Early Corpus Ling & Chomskyan Revolution


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Early Corpus Linguistics and the Chomskyan Revolution

"Early corpus linguistics" is a term we use here to describe linguistics before the advent of Chomsky. Field linguists, for example Boas (1940) who studied American-Indian languages, and later linguists of the structuralist tradition all used a corpus-based methodology. However, that does not mean that the term "corpus linguistics" was used in texts and studies from this era. Below is a brief overview of some interesting corpus-based studies predating 1950.
Language acquisition
The studies of child language in the diary studies period of language acquisition research (roughly 1876-1926) were based on carefully composed parental diaries recording the child's locutions. These primitive corpora are still used as sources of normative data in language acquisition research today, e.g. Ingram (1978). Corpus collection continued and diversified after the diary studies period: large sample studies covered the period roughly from 1927 to 1957 - analysis was gathered from a large number of children with the express aim of establishing norms of development. Longitudinal studies have been dominant from 1957 to the present - again based on collections of utterances, but this time with a smaller (approximately 3) sample of children who are studied over long periods of time (e.g. Brown (1973) and Bloom (1970)].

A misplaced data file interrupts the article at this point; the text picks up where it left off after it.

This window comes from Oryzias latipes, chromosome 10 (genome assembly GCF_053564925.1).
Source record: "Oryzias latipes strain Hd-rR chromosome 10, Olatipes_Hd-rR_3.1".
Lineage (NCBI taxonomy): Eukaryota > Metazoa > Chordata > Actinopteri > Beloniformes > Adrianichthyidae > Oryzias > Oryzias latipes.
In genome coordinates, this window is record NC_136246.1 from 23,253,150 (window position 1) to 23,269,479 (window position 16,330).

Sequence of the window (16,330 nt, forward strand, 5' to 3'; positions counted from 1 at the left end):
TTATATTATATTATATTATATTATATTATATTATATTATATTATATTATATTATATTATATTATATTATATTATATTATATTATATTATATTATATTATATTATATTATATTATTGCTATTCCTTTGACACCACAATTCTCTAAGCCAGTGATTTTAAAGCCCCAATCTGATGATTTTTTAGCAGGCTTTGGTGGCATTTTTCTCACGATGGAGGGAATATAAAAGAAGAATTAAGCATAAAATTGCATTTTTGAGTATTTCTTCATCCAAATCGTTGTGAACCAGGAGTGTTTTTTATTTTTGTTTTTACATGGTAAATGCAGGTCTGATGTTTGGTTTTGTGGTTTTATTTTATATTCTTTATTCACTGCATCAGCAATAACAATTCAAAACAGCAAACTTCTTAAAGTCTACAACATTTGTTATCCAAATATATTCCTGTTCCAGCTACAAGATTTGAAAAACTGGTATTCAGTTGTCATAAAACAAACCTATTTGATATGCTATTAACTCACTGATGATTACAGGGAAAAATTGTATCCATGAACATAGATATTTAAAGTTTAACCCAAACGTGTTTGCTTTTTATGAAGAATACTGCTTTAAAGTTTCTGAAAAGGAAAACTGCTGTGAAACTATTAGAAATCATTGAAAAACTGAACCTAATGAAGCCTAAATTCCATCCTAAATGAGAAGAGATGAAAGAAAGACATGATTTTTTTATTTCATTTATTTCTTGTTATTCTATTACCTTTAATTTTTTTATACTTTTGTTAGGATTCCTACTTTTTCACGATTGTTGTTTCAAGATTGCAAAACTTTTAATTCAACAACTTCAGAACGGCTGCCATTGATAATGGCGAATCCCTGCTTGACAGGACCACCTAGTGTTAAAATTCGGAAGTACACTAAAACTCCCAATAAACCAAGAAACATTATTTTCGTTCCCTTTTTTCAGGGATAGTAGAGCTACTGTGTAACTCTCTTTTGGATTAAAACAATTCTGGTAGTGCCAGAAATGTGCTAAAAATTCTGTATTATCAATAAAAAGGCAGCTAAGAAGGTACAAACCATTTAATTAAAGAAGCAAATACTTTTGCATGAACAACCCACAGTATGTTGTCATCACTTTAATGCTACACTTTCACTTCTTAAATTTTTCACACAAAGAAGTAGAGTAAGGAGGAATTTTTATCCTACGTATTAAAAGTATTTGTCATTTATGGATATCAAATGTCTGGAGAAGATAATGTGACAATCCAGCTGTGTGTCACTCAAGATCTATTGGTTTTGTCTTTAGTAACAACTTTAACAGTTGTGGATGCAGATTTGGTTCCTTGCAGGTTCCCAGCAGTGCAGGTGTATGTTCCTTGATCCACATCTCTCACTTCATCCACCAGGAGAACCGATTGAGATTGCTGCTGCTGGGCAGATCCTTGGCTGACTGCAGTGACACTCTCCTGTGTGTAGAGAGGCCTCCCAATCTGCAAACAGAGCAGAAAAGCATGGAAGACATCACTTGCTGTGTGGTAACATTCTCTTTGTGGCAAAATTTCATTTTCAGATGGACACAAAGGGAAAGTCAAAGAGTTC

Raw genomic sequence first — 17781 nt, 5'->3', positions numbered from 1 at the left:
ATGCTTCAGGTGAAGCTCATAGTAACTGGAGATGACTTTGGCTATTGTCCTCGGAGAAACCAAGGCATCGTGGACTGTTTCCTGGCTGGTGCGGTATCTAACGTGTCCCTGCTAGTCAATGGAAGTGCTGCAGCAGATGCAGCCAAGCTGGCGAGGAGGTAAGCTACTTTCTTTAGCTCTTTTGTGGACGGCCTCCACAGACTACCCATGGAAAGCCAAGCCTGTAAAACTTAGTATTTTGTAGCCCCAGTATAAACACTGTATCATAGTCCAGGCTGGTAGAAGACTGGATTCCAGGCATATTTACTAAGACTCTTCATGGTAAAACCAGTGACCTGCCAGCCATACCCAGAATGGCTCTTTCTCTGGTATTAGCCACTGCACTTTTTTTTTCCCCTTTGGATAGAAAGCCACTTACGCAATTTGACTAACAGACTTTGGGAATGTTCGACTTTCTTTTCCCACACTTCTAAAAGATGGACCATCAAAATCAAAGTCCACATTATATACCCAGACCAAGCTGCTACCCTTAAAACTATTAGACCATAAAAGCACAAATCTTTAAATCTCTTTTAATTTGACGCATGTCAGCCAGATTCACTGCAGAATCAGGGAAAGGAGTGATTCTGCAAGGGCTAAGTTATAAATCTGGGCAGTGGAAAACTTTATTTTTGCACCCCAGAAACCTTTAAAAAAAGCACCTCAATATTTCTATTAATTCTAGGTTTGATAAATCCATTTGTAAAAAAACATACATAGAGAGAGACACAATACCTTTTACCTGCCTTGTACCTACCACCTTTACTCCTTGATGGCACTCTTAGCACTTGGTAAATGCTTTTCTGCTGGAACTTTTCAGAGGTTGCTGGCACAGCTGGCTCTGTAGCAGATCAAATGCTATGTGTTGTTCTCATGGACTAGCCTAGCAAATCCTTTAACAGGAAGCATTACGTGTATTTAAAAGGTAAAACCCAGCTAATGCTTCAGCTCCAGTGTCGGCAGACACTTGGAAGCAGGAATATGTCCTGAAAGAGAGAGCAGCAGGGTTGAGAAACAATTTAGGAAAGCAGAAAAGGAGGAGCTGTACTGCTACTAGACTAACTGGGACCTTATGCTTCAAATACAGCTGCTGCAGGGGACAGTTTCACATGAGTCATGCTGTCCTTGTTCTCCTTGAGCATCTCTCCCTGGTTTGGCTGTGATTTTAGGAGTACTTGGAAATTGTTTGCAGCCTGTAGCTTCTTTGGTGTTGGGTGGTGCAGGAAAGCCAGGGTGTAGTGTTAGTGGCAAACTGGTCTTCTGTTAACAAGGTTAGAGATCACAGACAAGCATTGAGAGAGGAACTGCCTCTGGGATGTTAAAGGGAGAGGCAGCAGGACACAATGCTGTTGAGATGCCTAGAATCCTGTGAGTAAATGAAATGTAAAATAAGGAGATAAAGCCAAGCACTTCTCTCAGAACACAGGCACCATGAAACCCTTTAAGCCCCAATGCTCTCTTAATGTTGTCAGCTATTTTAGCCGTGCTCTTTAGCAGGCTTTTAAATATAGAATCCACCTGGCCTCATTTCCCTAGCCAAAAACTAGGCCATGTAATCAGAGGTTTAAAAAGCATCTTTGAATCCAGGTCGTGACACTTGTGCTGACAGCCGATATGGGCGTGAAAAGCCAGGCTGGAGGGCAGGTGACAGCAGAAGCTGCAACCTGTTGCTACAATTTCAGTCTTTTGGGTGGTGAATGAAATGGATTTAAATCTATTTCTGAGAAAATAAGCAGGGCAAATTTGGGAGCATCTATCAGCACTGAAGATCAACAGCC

Spelling conventions
Kading (1897) used a large corpus of German - 11 million words - to collate frequency distributions of letters and sequences of letters in German. The corpus, by size alone, is impressive for its time, and compares favourably in terms of size with modern corpora.

Language pedagogy
Fries and Traver (1940) and Bongers (1947) are examples of linguists who used the corpus in research on foreign language pedagogy. Indeed, as noted by Kennedy (1992), the corpus and second language pedagody had a strong link in the early half of the twentieth century, with vocabulary lists for foreign learners often being derived from corpora. The word counts derived from such studies as Thorndike (1921) and Palmer (1933) were important in defining the goals of the vocabulary control movement in second language pedagogy.